From the road in Austria

Carnuntum vineyards

Carnuntum vineyards

My short but lovely trip to Austria is almost over. For the last few days I have, along with a fine group of international media and trade, been taking a deep dive into the wines of Carnuntum, and then the Danube areas (Kremstal, Kamptal, Wagram and Traisental).

Traisental

Traisental

Looking over the vineyards in Traisental

Looking over the vineyards in Traisental

This has been through focused tastings. The first day’s was a thorough look at Carnuntum, a small but emerging region to the very east, on the border with Slovakia. Then for the last two days we have had immersive tastings of the 2016 Rieslings and Grüner Veltliners from the ÖTW group of top Danube area producers.

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Grafenegg castle

Grafenegg castle

These were held in the lovely Grafenegg castle, which was a perfect setting for this tasting. I talked about the ÖTW and Erste Lagen concept in my last blog post, and the tasting was modelled on the VDP tastings which are held each year in Wiesbaden, Germany. They are highly organised. You sit at your table with five Zalto glasses, and request the five wines you want to taste in each flight by filling in a piece of paper. These are then brought to you. You taste. And repeat.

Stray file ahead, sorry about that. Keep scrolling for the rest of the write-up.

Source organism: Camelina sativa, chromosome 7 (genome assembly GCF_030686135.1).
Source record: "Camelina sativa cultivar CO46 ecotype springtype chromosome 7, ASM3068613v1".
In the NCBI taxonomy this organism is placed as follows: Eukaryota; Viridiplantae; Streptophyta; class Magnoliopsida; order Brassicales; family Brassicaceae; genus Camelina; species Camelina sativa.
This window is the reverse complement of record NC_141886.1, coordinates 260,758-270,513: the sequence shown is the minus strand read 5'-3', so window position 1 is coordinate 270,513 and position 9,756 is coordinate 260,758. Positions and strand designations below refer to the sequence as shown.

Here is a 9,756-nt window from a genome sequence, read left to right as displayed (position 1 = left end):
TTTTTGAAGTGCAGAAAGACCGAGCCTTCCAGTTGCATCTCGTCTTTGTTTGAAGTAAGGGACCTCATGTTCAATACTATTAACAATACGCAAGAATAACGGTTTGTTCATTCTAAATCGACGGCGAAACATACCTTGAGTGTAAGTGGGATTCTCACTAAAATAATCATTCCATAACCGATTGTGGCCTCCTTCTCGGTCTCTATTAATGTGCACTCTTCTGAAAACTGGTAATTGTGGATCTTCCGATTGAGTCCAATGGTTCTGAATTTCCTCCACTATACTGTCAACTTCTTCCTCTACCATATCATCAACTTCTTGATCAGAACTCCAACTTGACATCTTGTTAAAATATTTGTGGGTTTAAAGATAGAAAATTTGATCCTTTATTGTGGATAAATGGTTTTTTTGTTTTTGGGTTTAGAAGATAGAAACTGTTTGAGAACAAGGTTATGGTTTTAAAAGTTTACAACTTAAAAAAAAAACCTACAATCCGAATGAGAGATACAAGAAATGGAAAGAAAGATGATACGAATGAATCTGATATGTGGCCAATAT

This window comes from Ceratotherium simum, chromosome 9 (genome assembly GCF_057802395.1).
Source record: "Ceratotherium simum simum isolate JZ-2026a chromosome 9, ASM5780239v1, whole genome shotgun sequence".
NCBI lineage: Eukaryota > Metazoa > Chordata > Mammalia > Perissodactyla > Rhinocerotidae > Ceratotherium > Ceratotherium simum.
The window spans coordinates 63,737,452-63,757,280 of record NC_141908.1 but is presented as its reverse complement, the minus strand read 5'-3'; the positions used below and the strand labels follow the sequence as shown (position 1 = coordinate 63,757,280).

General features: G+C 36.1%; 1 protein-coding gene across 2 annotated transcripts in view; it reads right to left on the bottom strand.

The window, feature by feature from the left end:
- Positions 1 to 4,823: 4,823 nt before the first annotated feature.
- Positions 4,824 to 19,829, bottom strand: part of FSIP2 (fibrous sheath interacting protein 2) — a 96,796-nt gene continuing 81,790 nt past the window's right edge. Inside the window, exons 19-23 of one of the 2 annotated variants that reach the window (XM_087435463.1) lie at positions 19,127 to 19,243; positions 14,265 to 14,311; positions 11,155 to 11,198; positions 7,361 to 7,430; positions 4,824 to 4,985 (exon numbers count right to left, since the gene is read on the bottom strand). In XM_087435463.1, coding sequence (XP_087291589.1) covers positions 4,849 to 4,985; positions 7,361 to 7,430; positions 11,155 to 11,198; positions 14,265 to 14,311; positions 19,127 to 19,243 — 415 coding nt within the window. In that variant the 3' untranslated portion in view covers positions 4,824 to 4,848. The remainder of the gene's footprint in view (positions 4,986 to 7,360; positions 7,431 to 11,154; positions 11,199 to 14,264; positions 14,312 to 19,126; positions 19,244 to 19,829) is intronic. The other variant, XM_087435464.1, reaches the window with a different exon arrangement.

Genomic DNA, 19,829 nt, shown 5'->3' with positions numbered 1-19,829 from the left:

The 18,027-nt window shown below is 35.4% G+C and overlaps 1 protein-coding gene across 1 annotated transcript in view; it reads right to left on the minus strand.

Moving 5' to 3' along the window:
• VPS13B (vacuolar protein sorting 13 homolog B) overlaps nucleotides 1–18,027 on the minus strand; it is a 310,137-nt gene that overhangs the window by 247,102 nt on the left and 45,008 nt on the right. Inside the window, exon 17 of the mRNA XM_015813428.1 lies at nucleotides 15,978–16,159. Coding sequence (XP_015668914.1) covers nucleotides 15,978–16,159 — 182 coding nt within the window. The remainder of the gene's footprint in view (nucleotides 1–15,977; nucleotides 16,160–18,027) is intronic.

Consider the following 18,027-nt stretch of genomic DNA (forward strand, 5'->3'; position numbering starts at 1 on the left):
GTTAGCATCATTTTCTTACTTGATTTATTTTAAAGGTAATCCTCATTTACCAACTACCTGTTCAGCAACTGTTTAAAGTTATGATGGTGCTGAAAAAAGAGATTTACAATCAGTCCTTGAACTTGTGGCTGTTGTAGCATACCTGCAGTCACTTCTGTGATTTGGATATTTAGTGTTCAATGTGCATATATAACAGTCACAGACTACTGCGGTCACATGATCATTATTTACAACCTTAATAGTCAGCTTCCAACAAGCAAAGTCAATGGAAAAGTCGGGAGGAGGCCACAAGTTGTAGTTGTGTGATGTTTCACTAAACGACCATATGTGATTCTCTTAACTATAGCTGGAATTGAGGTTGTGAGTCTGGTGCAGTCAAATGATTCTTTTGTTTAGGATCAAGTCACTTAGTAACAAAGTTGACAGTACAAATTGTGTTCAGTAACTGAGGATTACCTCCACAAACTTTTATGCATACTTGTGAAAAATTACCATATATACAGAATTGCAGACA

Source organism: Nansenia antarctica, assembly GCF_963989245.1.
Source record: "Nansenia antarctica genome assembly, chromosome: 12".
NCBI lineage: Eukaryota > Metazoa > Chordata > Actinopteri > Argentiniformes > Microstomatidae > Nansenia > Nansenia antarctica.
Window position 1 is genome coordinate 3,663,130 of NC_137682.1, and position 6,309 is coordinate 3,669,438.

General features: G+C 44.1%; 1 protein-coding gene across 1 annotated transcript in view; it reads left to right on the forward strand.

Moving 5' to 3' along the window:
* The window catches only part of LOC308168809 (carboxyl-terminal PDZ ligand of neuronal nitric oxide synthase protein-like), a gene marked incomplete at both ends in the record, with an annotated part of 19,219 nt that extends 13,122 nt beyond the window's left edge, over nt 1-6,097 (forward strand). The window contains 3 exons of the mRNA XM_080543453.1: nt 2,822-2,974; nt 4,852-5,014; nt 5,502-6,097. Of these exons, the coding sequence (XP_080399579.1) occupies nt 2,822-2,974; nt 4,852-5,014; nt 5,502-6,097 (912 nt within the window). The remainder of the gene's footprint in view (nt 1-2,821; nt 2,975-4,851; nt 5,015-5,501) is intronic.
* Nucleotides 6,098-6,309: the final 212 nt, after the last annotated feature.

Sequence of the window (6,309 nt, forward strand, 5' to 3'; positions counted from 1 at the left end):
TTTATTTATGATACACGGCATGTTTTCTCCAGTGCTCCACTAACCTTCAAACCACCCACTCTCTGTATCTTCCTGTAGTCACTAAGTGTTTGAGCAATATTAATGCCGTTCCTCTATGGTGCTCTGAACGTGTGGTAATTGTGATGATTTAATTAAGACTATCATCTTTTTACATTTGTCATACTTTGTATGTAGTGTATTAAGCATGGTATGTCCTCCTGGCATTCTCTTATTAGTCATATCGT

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So now I have notes on the 132 wines, but it will take a while to format them. It’s a great chance to not only get an overview of the vintage, but also the producer style and the characteristics of the vineyard (although this is a bit harder to tease out).

Grüner Veltliner, almost ready to harvest

Grüner Veltliner, almost ready to harvest

I’m a big fan of Riesling and Grüner, and I tasted lots of really good wines. I also love how they are taking soils and vineyards seriously. I’m going to get the Carnuntum notes up very soon, followed by all those from the Erste Lagen tasting. It’s geeky, I know, but that’s the joy of the internet.

The Czech Philharmonic

The Czech Philharmonic

We finished the trip with a concert at Grafenegg. It was Antonin Dvořák, played by the Czech Philharmonic orchestra. They did Concerto for Cello and Orchestra in b minor op. 104 (with cellist Truls Mørk), and then Symphony No. 8 in G major op. 88. Outdoors, in a beautiful amphitheatre, on a warm August evening, it was quite magical.

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